All options are on the table when it comes to the continued protection of sharks in The Bahamas, or allowing for commercial harvesting on a temporary basis, Minister of Agriculture and Marine Resources Michael Pintard told Guardian Business yesterday, adding that the decision made by the government will depend on what the science says.
Pintard said he has had discussions with all stakeholders involved about this matter throughout his two-year term as minister in charge of marine resources, adding that data continues to be captured in order for a decision to be made.
The discussion about whether or not sharks have proliferated since the government protected them nine years ago and whether they pose a danger to fishermen, was raised in the House of Assembly last week by Deputy Prime Minister and Minister of Finance Peter Turnquest.
Turnquest said in the House that he would discuss the matter with Pintard, but Pintard said yesterday there has been no discussion to date.
“But this has been an active discussion certainly since the last two years that I have been in the chair,” said Pintard.
“And it is a matter that I’ve raised with the technical team at the ministry to evaluate the merits of that proposal.
“I have obviously also had conversations with members of the conservation community, who have rightly pointed out the value of The Bahamas being one of those areas where we maintain protection for sharks and advocate for appropriate behavior of residents relative to appropriate fishing practices.”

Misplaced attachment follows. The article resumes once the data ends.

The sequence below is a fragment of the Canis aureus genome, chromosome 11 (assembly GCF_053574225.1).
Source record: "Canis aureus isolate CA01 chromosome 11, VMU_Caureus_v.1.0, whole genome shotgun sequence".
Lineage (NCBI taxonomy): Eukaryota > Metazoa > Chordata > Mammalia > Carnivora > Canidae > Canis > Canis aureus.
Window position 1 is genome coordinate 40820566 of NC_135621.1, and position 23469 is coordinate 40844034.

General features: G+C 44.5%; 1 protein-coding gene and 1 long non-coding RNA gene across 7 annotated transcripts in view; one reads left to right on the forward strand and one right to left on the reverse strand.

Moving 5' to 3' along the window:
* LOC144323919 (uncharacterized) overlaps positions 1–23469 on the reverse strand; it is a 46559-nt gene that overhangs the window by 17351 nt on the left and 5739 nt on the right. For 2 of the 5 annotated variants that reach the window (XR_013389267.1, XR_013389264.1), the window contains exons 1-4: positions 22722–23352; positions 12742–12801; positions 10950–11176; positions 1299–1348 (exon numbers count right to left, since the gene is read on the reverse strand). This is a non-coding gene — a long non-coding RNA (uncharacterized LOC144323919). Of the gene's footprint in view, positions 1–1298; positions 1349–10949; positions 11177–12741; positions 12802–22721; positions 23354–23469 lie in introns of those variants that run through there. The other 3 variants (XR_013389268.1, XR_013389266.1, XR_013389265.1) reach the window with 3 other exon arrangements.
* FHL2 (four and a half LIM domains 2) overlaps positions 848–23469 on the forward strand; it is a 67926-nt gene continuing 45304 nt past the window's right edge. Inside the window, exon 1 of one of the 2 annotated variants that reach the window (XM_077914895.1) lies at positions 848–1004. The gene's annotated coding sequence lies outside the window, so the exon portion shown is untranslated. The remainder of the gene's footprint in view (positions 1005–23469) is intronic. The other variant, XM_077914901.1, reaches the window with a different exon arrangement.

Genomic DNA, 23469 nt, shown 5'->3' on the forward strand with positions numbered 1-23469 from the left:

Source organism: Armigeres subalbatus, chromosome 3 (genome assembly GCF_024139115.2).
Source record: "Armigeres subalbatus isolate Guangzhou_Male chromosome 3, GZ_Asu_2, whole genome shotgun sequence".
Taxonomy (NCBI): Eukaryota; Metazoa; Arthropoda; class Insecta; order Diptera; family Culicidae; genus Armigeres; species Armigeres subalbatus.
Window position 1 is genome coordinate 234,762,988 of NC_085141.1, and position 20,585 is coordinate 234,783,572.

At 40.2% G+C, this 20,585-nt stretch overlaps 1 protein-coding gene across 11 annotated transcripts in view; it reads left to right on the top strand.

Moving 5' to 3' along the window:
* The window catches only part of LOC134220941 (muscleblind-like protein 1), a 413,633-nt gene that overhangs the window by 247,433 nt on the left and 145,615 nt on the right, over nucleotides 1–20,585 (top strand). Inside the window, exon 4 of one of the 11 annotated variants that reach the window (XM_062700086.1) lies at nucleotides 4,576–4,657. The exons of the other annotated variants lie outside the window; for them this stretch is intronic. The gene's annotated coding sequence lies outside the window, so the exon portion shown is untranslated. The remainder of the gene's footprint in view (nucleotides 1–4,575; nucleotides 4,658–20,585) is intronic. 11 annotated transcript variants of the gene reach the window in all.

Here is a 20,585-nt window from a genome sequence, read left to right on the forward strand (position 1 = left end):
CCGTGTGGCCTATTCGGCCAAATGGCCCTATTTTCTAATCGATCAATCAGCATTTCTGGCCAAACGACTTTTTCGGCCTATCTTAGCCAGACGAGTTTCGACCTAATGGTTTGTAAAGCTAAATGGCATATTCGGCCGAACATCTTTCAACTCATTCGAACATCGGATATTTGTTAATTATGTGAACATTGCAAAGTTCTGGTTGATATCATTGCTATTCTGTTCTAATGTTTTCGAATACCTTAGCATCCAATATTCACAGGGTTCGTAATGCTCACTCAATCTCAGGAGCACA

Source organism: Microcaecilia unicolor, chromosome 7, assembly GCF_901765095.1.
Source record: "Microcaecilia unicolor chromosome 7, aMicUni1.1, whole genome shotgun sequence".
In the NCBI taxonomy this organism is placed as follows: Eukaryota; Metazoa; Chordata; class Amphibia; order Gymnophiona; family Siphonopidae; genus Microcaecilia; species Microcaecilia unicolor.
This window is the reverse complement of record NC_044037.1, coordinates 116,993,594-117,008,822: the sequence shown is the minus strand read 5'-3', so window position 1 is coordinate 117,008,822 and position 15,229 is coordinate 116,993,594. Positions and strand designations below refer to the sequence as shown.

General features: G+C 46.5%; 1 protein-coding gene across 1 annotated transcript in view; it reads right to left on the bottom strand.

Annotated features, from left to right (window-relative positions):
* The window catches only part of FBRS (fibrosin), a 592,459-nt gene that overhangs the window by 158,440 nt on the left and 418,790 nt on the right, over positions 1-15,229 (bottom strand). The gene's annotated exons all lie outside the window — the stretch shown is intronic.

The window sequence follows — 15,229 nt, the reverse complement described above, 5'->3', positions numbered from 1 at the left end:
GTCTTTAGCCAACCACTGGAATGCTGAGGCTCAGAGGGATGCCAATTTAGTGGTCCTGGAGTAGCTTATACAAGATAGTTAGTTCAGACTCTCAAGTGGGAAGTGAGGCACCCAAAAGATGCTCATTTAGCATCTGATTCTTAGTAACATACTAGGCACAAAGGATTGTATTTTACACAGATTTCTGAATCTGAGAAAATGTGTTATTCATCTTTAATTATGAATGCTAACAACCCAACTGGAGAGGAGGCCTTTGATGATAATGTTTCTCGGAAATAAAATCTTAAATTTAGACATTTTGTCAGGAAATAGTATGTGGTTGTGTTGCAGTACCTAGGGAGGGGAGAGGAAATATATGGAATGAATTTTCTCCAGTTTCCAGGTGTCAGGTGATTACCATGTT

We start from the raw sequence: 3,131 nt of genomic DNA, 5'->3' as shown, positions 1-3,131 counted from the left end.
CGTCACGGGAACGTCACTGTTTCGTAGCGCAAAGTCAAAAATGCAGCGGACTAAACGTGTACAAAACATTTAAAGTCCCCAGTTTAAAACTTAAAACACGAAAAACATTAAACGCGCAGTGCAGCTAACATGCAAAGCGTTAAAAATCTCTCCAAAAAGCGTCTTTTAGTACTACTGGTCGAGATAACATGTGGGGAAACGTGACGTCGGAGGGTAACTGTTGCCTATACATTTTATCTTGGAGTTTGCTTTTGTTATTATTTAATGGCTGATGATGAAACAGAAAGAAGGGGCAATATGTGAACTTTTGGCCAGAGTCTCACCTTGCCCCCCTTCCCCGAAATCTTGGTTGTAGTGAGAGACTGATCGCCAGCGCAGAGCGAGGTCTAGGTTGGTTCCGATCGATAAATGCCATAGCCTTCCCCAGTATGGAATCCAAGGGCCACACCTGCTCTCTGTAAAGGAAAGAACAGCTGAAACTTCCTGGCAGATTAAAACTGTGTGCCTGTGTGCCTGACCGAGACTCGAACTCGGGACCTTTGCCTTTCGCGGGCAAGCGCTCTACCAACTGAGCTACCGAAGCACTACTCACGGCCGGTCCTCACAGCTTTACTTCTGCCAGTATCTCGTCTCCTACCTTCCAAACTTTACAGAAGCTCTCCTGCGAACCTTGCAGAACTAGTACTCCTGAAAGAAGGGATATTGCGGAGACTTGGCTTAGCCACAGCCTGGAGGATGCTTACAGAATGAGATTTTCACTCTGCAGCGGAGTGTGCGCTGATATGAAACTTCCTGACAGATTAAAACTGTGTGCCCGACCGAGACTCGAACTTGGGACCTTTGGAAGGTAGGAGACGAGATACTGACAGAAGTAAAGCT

A recent shark attack raised the level of concern about sharks once again.
Sharks attract millions of dollars of tourism spend to The Bahamas every year and the country has been hailed for its conservation efforts.
The Bahamas Commercial Fishers Alliance (BCFA) noted in a statement last week that it wants to see the commercial harvesting of sharks on a temporary basis.
Pintard said there is anecdotal evidence that there are more sharks impacting the food chain. However, he said data will have to show what the extent of that proliferation is and how their patterns have changed and led to this position taken by fishermen.
“It is not out of the realm of possibility that the behavior of sharks, even if a fisher is not coming to the surface with a bloody spear, even if chumming or discarding of fish product isn’t the reason, there may be other environmental factors like access to food influencing the change in behavior of a shark that might ordinarily co-exist in an environment with a diver, recreational or otherwise,” said Pintard.
‘Therefore, we know there is a need for additional study of this particular fact, so that whatever decision we arrive at is based on the science.
“Has there been a definitive change in the pattern of shark behavior or have the numbers grown to a large extent so that it has put pressure on their traditional feeding pattern? And so, these are matters, given the recent incidences we have had over the past few years, that warrant us taking a fresh, hard look at this with all the stakeholders being able to weigh in. Those that wish to conserve and those who believe the culling is important.”
According to Pintard, there could be room for provisions in the law to change based on the findings, meaning it is on the table for the level of shark protections in this country to be loosened.